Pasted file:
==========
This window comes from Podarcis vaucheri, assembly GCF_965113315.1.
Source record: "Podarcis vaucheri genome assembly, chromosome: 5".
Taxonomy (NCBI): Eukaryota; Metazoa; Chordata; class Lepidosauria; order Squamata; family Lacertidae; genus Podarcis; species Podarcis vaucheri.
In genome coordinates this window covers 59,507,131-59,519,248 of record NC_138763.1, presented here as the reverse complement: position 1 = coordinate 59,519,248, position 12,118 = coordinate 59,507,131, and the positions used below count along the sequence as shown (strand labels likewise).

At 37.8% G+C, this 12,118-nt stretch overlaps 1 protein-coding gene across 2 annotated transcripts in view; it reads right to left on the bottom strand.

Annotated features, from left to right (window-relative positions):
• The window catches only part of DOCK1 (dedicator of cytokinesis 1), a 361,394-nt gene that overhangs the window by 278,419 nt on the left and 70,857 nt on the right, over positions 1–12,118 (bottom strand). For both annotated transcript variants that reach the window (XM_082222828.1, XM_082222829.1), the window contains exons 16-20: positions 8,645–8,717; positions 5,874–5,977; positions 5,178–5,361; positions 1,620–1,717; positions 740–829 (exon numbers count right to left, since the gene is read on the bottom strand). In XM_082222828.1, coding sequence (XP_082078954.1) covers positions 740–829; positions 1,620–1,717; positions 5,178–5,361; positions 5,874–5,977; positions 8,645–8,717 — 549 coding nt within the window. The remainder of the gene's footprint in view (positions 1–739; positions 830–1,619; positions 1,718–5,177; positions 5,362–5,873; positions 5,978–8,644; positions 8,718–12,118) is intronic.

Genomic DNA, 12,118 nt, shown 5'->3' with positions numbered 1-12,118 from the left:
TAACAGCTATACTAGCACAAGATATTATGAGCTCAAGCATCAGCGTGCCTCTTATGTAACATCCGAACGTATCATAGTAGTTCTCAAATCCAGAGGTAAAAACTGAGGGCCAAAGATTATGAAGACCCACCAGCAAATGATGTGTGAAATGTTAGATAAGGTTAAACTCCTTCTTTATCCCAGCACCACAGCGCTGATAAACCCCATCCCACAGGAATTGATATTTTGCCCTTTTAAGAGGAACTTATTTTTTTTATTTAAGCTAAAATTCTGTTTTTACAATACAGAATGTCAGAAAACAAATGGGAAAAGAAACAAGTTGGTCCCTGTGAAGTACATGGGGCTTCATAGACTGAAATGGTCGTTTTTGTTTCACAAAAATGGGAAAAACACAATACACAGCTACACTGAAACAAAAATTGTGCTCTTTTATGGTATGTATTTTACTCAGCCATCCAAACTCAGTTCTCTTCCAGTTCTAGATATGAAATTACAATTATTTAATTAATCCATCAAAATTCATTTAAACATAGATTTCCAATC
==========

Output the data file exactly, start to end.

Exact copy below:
This window comes from Podarcis vaucheri, assembly GCF_965113315.1.
Source record: "Podarcis vaucheri genome assembly, chromosome: 5".
Taxonomy (NCBI): Eukaryota; Metazoa; Chordata; class Lepidosauria; order Squamata; family Lacertidae; genus Podarcis; species Podarcis vaucheri.
In genome coordinates this window covers 59,507,131-59,519,248 of record NC_138763.1, presented here as the reverse complement: position 1 = coordinate 59,519,248, position 12,118 = coordinate 59,507,131, and the positions used below count along the sequence as shown (strand labels likewise).

At 37.8% G+C, this 12,118-nt stretch overlaps 1 protein-coding gene across 2 annotated transcripts in view; it reads right to left on the bottom strand.

Annotated features, from left to right (window-relative positions):
• The window catches only part of DOCK1 (dedicator of cytokinesis 1), a 361,394-nt gene that overhangs the window by 278,419 nt on the left and 70,857 nt on the right, over positions 1–12,118 (bottom strand). For both annotated transcript variants that reach the window (XM_082222828.1, XM_082222829.1), the window contains exons 16-20: positions 8,645–8,717; positions 5,874–5,977; positions 5,178–5,361; positions 1,620–1,717; positions 740–829 (exon numbers count right to left, since the gene is read on the bottom strand). In XM_082222828.1, coding sequence (XP_082078954.1) covers positions 740–829; positions 1,620–1,717; positions 5,178–5,361; positions 5,874–5,977; positions 8,645–8,717 — 549 coding nt within the window. The remainder of the gene's footprint in view (positions 1–739; positions 830–1,619; positions 1,718–5,177; positions 5,362–5,873; positions 5,978–8,644; positions 8,718–12,118) is intronic.

Genomic DNA, 12,118 nt, shown 5'->3' with positions numbered 1-12,118 from the left:
TAACAGCTATACTAGCACAAGATATTATGAGCTCAAGCATCAGCGTGCCTCTTATGTAACATCCGAACGTATCATAGTAGTTCTCAAATCCAGAGGTAAAAACTGAGGGCCAAAGATTATGAAGACCCACCAGCAAATGATGTGTGAAATGTTAGATAAGGTTAAACTCCTTCTTTATCCCAGCACCACAGCGCTGATAAACCCCATCCCACAGGAATTGATATTTTGCCCTTTTAAGAGGAACTTATTTTTTTTATTTAAGCTAAAATTCTGTTTTTACAATACAGAATGTCAGAAAACAAATGGGAAAAGAAACAAGTTGGTCCCTGTGAAGTACATGGGGCTTCATAGACTGAAATGGTCGTTTTTGTTTCACAAAAATGGGAAAAACACAATACACAGCTACACTGAAACAAAAATTGTGCTCTTTTATGGTATGTATTTTACTCAGCCATCCAAACTCAGTTCTCTTCCAGTTCTAGATATGAAATTACAATTATTTAATTAATCCATCAAAATTCATTTAAACATAGATTTCCAATC